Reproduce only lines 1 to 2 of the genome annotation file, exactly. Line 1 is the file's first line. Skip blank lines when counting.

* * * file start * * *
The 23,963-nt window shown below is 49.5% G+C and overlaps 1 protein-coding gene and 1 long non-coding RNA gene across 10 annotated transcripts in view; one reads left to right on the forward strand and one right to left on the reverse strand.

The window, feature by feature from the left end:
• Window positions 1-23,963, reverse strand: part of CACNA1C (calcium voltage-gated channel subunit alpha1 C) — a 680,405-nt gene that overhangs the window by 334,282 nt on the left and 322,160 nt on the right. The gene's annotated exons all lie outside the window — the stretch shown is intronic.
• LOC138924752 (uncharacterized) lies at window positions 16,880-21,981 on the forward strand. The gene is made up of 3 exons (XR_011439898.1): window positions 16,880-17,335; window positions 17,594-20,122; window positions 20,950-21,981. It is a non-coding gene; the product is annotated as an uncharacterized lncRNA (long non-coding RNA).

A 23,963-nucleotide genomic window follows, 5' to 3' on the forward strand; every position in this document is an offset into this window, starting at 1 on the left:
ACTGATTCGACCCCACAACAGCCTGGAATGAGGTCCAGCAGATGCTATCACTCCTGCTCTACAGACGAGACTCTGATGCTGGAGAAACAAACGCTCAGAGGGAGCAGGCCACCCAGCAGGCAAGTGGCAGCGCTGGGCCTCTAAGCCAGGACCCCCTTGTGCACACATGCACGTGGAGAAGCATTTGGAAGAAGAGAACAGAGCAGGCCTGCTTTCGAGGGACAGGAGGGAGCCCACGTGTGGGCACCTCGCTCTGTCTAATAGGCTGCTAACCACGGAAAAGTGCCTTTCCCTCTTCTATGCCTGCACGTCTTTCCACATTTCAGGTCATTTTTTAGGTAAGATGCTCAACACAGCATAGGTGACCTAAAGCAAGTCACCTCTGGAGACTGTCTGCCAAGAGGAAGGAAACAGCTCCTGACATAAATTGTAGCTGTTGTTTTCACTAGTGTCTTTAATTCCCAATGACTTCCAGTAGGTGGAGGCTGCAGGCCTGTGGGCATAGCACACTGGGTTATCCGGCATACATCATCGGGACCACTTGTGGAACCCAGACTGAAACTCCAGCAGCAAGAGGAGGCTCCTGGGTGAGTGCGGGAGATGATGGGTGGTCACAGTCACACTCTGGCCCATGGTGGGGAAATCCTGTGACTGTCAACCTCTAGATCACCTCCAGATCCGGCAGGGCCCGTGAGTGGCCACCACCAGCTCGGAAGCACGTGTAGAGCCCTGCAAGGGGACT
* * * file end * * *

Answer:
The 23,963-nt window shown below is 49.5% G+C and overlaps 1 protein-coding gene and 1 long non-coding RNA gene across 10 annotated transcripts in view; one reads left to right on the forward strand and one right to left on the reverse strand.

The window, feature by feature from the left end: